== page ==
Saturday, July 12, 2008

Fun with Socrates and Plato

Something really entertaining is contained in the beginning of "The Republic" by Plato. Unlike the Socratic dialogues this book is considered to have probably been written by Plato himself and to reflect his point of view instead of that of Socrates. It turns out that Book II is the real start of it, because Book I contains a scene comic in the extreme that explains the shift from a dialogue format to something more straightforward. Socrates is talking to a small group of people about government, good conduct, just conduct, and is going off on tangents of tangents of tangents of seemingly unrelated analogies trying to prove something. After a while one of the people present, one Thrasymachus, gets angry at Socrates, demands that he stop beating around the bush and instead talk about the topic of justice directly. Socrates gives in, and Thrasymachus begins the sort of argument that you'd find in normal, non-dialogue format writing, arguing that injustice is really justice because people who are injust end up on top while just people stay at the bottom. Then Socrates responds, still kind of in dialogue format, after which Thrasymachus leaves. The next book starts with Glaucon, a frequent conversation partner in Plato's books, arguing that Socrates hadn't really come up with a good defense against the idea that what we think of as injustice is really justice. Then he in turn launches into a conventional philosophical discourse and when his character is exhausted his brother takes over and continues the argument.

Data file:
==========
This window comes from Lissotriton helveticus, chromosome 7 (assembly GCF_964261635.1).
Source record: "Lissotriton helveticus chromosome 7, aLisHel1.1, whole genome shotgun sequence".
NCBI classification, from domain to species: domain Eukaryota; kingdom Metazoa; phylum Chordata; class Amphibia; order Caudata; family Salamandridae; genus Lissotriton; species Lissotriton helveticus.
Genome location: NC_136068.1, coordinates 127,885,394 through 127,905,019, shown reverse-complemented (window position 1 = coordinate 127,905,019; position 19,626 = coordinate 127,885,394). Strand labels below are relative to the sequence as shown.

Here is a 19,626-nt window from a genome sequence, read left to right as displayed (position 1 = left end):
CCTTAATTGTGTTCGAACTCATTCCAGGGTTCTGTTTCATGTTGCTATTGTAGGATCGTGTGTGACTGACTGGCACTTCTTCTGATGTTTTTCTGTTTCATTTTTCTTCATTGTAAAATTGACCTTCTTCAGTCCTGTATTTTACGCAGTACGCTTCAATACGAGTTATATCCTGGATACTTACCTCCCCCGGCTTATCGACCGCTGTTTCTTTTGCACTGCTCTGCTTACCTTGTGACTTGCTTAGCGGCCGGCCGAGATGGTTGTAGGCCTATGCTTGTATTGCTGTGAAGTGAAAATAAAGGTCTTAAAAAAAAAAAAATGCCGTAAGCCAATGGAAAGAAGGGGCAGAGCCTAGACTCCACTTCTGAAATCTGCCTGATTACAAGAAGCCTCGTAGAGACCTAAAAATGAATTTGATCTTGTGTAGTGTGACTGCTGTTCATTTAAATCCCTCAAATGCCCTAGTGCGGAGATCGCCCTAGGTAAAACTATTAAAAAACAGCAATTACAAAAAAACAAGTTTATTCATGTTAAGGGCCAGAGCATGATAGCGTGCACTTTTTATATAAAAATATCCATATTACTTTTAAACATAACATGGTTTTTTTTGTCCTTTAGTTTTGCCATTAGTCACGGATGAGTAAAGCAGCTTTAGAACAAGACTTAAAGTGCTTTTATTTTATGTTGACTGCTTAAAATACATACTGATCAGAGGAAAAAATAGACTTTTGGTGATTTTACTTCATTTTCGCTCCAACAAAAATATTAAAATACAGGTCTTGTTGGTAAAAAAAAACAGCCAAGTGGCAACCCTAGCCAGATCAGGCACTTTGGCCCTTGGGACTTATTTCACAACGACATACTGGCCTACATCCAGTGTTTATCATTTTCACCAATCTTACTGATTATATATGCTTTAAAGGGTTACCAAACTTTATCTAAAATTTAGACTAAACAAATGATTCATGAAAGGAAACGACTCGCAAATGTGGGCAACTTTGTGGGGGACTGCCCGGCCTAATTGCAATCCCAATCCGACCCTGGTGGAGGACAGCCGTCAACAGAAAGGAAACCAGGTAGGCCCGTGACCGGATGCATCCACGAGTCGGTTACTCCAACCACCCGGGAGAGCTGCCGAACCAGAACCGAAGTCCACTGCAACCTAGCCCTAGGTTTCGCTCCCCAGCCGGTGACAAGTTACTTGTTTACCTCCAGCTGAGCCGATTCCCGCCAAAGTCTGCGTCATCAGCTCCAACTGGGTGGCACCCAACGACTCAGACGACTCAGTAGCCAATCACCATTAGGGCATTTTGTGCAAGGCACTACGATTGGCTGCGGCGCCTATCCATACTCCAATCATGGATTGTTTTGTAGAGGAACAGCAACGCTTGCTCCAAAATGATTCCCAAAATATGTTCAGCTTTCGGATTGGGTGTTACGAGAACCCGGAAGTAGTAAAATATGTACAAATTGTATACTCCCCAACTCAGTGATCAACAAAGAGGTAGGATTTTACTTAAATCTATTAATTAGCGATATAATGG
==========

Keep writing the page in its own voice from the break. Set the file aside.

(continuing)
The idea of someone finally not being able to take the dialogue format any longer, getting pissed off, and demanding that Socrates come right out and say what he means is really, really, funny. Look up the conventionally termed "Socratic Dialogues" to understand why this is so.

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